All of this indicates that early onset of puberty and childhood obesity may be the result of environmental exposure to plastics during early childhood or from prenatal exposure during pregnancy.
Estrogens also found in Dairy products and Beef
The synthetic drug 17-beta-Estradiol is fed to beef cows in the U.S. to make them put on more weight so that they can get them to market sooner and sell for more money.
Estradiol is also concentrated in milk due to modern dairy farming techniques designed to boost milk production, including feeding cows hormones and milking pregnant cows until very late in their pregnancy.
Unfortunately, the trade-off we suffer is a higher rate of Estrogen induced disease, including cancer, which is not recognized or at least not admitted by the Dairy and Beef Industry.
Dr. Hansen’s Rx
To protect yourself and your family here’s what Dr. Hansen recommends:
1. Avoid environmental estrogen exposure wherever possible.
–-Eliminate or reduce exposure to plastics, especially PETE (Recyclable #1) and BP-A (Recyclable # 7).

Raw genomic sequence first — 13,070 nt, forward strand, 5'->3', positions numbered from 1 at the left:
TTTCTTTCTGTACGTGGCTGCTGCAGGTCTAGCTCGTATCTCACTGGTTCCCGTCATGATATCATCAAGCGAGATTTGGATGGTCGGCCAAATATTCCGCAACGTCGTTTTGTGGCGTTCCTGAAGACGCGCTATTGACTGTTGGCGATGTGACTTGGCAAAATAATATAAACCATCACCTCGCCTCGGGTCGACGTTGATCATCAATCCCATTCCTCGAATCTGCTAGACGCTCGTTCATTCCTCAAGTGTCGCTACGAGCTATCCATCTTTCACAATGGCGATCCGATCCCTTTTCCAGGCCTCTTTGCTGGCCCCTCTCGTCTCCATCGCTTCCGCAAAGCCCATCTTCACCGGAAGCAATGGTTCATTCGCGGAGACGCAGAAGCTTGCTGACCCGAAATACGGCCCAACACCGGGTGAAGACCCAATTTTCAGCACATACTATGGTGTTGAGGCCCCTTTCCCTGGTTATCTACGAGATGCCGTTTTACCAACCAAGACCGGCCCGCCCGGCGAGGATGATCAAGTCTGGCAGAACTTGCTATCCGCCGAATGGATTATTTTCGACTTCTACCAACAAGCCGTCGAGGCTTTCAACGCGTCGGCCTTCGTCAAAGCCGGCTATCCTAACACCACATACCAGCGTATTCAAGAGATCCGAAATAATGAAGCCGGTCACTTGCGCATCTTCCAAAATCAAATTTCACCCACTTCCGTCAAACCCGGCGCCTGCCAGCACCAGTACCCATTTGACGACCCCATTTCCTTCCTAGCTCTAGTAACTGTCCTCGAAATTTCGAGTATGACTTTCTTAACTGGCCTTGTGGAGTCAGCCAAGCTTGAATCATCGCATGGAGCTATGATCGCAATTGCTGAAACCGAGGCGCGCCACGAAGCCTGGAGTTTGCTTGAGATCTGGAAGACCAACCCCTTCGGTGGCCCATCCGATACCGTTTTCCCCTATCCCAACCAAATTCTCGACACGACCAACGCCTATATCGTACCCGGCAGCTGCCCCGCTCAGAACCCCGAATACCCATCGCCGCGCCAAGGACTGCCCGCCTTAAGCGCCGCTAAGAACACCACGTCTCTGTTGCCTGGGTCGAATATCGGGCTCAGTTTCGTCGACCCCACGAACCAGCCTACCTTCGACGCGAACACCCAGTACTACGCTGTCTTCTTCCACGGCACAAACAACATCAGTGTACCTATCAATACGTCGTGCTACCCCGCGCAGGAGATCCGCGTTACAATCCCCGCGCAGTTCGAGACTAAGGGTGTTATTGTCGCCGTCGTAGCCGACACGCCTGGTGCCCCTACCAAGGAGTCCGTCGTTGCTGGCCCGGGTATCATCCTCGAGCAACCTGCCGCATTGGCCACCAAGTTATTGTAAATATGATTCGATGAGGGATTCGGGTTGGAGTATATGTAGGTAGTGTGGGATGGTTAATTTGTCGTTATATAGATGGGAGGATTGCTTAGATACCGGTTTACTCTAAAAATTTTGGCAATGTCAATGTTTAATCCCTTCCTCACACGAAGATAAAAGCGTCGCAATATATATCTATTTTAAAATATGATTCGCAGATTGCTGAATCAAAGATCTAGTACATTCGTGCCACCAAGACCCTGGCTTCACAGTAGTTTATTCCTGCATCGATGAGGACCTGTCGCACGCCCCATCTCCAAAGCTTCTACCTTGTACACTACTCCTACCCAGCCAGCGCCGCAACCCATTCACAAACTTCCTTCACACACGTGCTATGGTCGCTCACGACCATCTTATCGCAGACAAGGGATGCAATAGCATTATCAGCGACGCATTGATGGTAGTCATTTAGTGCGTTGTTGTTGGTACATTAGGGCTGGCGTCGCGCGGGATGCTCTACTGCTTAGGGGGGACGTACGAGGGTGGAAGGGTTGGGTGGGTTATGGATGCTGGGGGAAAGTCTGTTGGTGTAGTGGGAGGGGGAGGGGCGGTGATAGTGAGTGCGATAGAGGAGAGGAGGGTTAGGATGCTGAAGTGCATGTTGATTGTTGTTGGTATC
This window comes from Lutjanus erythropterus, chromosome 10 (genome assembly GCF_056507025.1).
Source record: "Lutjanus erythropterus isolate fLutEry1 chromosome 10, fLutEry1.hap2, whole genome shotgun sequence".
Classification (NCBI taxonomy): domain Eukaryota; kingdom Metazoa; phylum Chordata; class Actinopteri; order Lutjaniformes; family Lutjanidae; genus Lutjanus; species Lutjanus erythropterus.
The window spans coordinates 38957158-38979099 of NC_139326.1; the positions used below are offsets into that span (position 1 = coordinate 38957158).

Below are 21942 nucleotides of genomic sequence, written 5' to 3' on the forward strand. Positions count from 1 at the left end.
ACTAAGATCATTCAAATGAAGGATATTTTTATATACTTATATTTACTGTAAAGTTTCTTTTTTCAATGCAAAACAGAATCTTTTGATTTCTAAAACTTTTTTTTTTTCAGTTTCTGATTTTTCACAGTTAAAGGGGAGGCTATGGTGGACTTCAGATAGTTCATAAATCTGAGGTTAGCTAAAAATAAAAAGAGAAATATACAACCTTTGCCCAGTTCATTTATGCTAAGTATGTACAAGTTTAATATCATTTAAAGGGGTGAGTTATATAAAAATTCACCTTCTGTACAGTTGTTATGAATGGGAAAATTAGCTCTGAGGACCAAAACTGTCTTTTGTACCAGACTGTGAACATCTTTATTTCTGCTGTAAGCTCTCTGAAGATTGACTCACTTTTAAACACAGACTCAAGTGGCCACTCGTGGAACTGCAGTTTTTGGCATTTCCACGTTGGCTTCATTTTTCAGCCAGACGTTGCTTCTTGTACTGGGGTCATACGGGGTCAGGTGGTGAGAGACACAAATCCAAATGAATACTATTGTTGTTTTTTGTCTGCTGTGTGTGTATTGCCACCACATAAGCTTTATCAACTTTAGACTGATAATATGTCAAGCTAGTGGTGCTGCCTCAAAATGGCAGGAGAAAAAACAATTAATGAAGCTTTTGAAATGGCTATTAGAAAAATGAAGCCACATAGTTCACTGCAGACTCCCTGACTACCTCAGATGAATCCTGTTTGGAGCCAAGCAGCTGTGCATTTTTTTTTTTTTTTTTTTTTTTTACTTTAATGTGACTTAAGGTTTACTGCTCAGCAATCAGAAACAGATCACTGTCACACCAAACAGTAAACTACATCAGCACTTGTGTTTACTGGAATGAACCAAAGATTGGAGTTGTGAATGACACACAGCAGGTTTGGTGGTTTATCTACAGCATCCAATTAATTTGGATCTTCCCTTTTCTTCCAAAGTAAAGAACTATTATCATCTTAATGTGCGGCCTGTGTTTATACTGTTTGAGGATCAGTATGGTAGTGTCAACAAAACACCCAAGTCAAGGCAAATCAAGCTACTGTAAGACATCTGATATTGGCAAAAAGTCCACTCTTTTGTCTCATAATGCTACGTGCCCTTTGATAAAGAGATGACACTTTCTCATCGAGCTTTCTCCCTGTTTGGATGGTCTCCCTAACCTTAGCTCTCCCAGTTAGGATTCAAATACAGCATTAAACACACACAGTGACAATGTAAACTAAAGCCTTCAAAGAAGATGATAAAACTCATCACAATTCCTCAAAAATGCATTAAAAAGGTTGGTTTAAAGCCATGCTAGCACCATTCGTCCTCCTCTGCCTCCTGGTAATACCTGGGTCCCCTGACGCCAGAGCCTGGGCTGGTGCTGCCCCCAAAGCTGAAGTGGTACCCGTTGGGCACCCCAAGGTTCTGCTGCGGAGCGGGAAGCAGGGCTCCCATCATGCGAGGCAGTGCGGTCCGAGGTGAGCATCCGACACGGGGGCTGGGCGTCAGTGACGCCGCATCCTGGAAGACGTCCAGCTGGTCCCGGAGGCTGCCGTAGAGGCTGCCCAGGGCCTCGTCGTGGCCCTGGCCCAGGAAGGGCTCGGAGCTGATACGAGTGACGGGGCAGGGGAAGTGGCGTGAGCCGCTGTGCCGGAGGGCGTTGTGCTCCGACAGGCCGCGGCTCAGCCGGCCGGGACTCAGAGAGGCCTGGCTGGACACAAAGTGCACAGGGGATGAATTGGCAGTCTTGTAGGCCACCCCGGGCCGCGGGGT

–Make your own at home or look for products that come in glass jars, e.g. Apple Juice, Spaghetti Sauce, Water, etc.
–If you use bottled water, make sure not to store your bottles in your hot garage. Heating plastic bottles will greatly increase the amount of estrogenic chemicals that leach into the water or soda, etc.
–Eat beef and dairy sparingly and eat only organic beef and dairy products (hormone and antibiotic free) when you do eat them.
2. Eat Brassica family vegetables
–That means eating broccoli, cabbage and cauliflower more often. These vegetables contain Indole-3-carbinol, which activates rapid clearing of estrogens out of the body.
3. Test your hormones (Estrogens, Progesterone, Testosterone and DHEA)
–You should test their hormones regularly, especially if you have any symptoms of Endocrine Disruption, including PMS, Irregular Menstrual Cycles, Heavy Periods, Endometriosis, Uterine Fibroids, Hot Flashes, Osteopenia, Osteoporosis, etc.
4. Take natural bio-identical progesterone
–Natural progesterone counteracts the harmful effects of the environmental exposure to estrogens. Progesterone activates Tumor Suppressor Protein. Breast cancer cells do not multiply when women have a sufficient supply of progesterone. Progesterone likewise also prevents cancer of the ovaries and uterus as well as the lungs.